Should I be worried about the Delta variant?

June 29, 2021

As a new coronavirus strain known as the Delta variant has emerged, public health experts are warning that it may lead to new outbreaks in the U.S., with unvaccinated individuals being most at risk. First identified in India, this variant, also known as B.1.617.2, is showing to be the most contagious form of SARS-CoV-2 yet observed and could cause outbreaks in areas of the country where there are large clusters of unvaccinated people. Researchers at Penn State help explain why this is the case and what we all can do to help prevent a new epidemic heading into the fall.

I’m unvaccinated. How might the Delta variant affect me?

Because the Delta variant has been shown to be more contagious, people who are unvaccinated are not only putting their own health at risk but are also jeopardizing the safety of other unvaccinated people, including children. In addition to the health impacts, new outbreaks in communities with low vaccination coverage may further delay the relaxation of restrictions or trigger the return to restrictions, thus hampering our ability to resume our normal activities, including traveling and attending concerts and sporting events. Vaccination will slow the spread of all the variants, thus reducing the chance that new and potentially more dangerous variants may emerge and helping to put an end to the pandemic more quickly. 

What is the expected impact of the Delta variant?

Already responsible for 1 in 5 infections in the U.S., the Delta variant is expected to dominate infections across the country in the coming weeks. Given the increased contagiousness of Delta, models predict that COVID-19 could increase from 1,000 deaths per week this summer to more than 3,000 deaths per week this fall and winter. But the models also suggest that 10,000 cumulative deaths could be avoided by late November if 86% of Americans are vaccinated. At the current vaccination pace, the U.S. is expected to hit 75% by September and 86% by November. However, the Delta variant could trigger surges of infections in parts of the country where there are larger pockets of unvaccinated people, thus delaying our ability to resume normal activities.

Do the vaccines work against the Delta variant?

Yes. All the vaccines appear to provide excellent protection against all the variants, including Delta. In fact, research shows that two doses of the Pfizer vaccine are 88% effective at reducing a person’s risk of developing COVID-19 symptoms for the Delta variant. By contrast, research shows that a single dose of the Pfizer-BioNtech vaccine only reduces risk by 33%; therefore, it is critically important to follow through with your scheduled second dose of the Pfizer-BioNtech or Moderna vaccine.

So, if individuals are fully vaccinated there is a small, but unlikely, chance of getting the Delta variant. And if you do, it is more likely you will be asymptomatic or have only a mild case of COVID-19, and the viral load will likely not be high enough to transmit. This new variant is yet another reason to get vaccinated.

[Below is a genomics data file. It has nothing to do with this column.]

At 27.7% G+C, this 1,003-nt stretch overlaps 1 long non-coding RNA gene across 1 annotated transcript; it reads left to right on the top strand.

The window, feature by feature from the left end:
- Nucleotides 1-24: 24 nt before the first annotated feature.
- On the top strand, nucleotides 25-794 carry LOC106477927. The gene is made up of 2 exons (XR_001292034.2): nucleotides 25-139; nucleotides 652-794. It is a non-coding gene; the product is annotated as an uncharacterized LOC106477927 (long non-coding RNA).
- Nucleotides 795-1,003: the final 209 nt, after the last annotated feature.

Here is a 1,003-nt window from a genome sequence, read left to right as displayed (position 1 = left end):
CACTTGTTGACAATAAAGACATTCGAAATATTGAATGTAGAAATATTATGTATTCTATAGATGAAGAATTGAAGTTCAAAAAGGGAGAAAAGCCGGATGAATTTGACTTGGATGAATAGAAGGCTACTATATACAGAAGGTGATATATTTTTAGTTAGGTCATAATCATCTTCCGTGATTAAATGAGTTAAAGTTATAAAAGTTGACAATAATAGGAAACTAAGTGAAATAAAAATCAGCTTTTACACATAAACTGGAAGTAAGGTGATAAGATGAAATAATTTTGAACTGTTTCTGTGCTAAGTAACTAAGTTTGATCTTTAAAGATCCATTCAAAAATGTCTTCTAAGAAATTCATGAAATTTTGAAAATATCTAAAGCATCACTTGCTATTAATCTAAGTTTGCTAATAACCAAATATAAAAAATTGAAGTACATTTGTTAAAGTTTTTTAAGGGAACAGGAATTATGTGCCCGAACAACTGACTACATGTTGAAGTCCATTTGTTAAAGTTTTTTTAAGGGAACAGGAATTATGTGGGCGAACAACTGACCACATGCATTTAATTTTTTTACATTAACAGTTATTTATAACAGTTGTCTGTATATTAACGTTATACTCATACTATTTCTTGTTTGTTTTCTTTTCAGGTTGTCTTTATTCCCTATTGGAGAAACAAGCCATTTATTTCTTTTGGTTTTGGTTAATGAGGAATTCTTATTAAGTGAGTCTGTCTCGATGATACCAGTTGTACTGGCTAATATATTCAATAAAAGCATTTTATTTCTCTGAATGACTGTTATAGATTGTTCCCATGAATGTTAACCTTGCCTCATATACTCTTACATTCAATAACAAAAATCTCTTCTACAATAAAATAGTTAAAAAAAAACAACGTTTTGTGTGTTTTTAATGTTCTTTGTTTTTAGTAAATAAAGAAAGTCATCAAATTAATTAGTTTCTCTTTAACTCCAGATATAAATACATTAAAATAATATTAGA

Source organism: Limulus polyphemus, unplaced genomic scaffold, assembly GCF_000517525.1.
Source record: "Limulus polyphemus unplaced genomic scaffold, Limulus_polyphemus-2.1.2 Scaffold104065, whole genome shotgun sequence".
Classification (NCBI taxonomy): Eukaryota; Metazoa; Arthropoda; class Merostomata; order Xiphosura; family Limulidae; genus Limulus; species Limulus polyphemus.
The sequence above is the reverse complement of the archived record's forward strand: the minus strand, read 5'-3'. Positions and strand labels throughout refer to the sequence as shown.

Are the vaccines safe?

All three vaccines — Pfizer-BioNTech, Moderna and Johnson & Johnson — have been thoroughly tested and found to be safe and effective. In addition to their demonstrated safety in clinical trials, the vaccines have been safely administered to millions of people in the U.S. The FDA and CDC continue to carefully monitor the vaccines for any adverse reactions. By contrast, getting COVID-19 can be dangerous, and some patients may develop long-haul symptoms lasting for months.

What about immunity from previous infection? Will that prevent infection from the Delta variant?

No, not necessarily. Research suggests that getting vaccinated after recovering from COVID-19 provides stronger and longer-lasting combined protection against future infections than from naturally occurring antibodies alone. So far, full vaccination (with any of the vaccines) has shown strong protection against all common variants. Therefore, people are strongly encouraged to get fully vaccinated even if they’ve already had COVID-19.

Is the Delta variant as transmissible as the coronavirus can get?

We don’t yet know if the Delta variant is as transmissible as SARS-CoV-2 can get. We do know that in areas where vaccination rates are low, variants can more easily emerge and spread. These variants have the potential to be more transmissible, as we are seeing with the Delta variant. The more opportunities that SARS-CoV-2 has to circulate in an unvaccinated population, the stronger it may become, which again reinforces how important it is to get vaccinated.

Is there anything we can do to prevent missing out on activities?

Get vaccinated. It is the most important thing you can do to help us all get back to the activities we enjoy. The vaccines are proving to be effective at preventing serious illness and transmission, which protects both the individual and people with whom they are in contact. Hang in there until vaccines are available for kids, but if you’re in a household with a child or someone unvaccinated, we recommend that you exercise caution and avoid situations where there are higher chances to get infected.

You can help by getting the vaccine and encouraging everyone ages 12+ to do so, as well. Unvaccinated people need to continue to be diligent about mask-wearing, physical distancing and other precautions.

Penn State students, faculty and staff are strongly encouraged to get the COVID-19 vaccine and should upload their vaccination records as soon as possible. With this information, University officials will be able to better assess vaccination rates across Penn State and plan for the fall activities that we all love. The latest vaccination information is available on Penn State’s virus information website.

Last Updated August 11, 2021